Protoplasma

, Volume 255, Issue 3, pp 963–976 | Cite as

Physiological responses to salt stress of salt-adapted and directly salt (NaCl and NaCl+Na2SO4 mixture)-stressed cyanobacterium Anabaena fertilissima

Original Article
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Abstract

Soil salinity in nature is generally mixed type; however, most of the studies on salt toxicity are performed with NaCl and little is known about sulfur type of salinity (Na2SO4). Present study discerns the physiologic mechanisms responsible for salt tolerance in salt-adapted Anabaena fertilissima, and responses of directly stressed parent cells to NaCl and NaCl+Na2SO4 mixture. NaCl at 500 mM was lethal to the cyanobacterium, whereas salt-adapted cells grew luxuriantly. Salinity impaired gross photosynthesis, electron transport activities, and respiration in parent cells, but not in the salt-adapted cells, except a marginal increase in PSI activity. Despite higher Na+ concentration in the salt mixture, equimolar NaCl appeared more inhibitive to growth. Sucrose and trehalose content and antioxidant activities were maximal in 250 mM NaCl-treated cells, followed by salt mixture and was almost identical in salt-adapted (exposed to 500 mm NaCl) and control cells, except a marginal increase in ascorbate peroxidase activity and an additional fourth superoxide dismutase isoform. Catalase isoform of 63 kDa was induced only in salt-stressed cells. Salinity increased the uptake of intracellular Na+ and Ca2+ and leakage of K+ in parent cells, while cation level in salt-adapted cells was comparable to control. Though there was differential increase in intracellular Ca2+ under different salt treatments, ratio of Ca2+/Na+ remained the same. It is inferred that stepwise increment in the salt concentration enabled the cyanobacterium to undergo priming effect and acquire robust and efficient defense system involving the least energy.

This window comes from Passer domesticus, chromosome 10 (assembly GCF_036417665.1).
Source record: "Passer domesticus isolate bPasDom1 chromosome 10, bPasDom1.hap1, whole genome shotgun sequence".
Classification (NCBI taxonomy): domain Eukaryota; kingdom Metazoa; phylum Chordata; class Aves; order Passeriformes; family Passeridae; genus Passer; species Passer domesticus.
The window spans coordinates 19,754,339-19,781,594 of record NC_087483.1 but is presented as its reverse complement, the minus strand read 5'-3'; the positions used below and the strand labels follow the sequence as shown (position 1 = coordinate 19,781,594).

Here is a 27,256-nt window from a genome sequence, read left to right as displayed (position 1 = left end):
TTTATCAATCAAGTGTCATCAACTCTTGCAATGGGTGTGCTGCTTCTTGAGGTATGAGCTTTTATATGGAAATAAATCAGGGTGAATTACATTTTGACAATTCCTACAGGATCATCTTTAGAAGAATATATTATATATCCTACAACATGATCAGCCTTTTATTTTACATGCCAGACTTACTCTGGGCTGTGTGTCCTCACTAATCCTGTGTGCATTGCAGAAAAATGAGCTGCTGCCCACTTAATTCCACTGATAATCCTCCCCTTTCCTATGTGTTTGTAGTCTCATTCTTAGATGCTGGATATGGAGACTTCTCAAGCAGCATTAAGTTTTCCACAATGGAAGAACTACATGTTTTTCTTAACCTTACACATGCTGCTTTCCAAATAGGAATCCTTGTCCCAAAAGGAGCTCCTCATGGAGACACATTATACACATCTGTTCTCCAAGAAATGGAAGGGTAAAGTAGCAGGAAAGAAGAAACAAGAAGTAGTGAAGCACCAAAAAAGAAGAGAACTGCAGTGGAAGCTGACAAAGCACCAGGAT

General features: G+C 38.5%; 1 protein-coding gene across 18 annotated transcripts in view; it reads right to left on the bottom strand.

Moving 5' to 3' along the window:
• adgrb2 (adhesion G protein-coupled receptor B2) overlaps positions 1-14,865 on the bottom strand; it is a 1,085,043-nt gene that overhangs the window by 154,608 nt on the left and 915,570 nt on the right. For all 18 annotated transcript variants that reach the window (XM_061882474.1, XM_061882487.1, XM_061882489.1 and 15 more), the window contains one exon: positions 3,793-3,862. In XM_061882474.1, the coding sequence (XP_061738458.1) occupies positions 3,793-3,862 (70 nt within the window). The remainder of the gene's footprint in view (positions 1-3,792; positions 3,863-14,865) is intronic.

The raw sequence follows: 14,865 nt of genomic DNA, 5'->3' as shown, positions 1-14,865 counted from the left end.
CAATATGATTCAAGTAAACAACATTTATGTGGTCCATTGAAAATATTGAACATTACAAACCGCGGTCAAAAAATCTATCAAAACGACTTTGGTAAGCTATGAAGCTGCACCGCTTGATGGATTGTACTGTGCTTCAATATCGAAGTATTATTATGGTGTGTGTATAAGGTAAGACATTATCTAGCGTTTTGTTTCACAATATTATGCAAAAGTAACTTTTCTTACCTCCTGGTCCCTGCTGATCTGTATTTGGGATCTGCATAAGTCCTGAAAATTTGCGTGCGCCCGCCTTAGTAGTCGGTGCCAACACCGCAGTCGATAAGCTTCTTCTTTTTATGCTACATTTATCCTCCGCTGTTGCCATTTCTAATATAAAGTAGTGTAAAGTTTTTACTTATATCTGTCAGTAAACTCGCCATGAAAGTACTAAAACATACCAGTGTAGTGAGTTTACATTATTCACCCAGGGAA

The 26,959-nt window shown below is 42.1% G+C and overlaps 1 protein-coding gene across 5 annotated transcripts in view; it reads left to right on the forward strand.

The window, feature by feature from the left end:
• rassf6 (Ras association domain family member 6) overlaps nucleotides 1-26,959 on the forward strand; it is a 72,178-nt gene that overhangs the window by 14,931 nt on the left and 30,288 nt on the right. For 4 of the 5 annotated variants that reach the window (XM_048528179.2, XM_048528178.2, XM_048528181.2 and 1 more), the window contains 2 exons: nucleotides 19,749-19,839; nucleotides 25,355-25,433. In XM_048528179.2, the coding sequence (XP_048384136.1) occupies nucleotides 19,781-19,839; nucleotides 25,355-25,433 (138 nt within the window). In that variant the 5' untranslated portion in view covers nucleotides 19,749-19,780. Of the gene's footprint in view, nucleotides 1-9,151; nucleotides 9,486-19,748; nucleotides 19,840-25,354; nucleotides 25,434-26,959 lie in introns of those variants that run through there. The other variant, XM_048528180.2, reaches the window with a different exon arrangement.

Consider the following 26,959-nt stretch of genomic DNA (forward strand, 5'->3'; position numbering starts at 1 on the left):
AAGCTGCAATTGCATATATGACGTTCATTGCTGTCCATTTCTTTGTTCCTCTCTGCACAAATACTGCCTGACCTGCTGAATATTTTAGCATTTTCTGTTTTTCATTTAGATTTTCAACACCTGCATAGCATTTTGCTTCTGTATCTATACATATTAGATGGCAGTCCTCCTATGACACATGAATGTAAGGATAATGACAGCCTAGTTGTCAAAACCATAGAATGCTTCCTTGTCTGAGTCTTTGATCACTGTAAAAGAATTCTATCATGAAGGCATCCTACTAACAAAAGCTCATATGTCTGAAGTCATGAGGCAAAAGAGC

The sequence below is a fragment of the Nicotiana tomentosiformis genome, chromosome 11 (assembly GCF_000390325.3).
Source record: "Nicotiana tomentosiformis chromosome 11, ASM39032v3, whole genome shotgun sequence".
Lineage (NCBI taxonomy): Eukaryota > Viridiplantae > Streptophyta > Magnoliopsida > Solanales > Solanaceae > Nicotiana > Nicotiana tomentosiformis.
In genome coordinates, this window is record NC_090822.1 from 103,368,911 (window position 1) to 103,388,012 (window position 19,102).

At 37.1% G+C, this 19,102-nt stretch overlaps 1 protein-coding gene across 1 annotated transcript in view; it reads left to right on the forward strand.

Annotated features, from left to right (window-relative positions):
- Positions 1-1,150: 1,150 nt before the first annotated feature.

Keywords

Cyanobacterium Salinity Adaptation Antioxidant activity Photosynthesis Respiration 

Notes

Acknowledgements

We gratefully acknowledge the National Academy of Sciences, India, for awarding NASI-Senior Scientist to AKR and SRF to PS

Compliance with ethical standards

Conflict of interest

The authors declare that they have no conflict of interest.

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Authors and Affiliations

  1. 1.Department of BotanyBanaras Hindu UniversityVaranasiIndia

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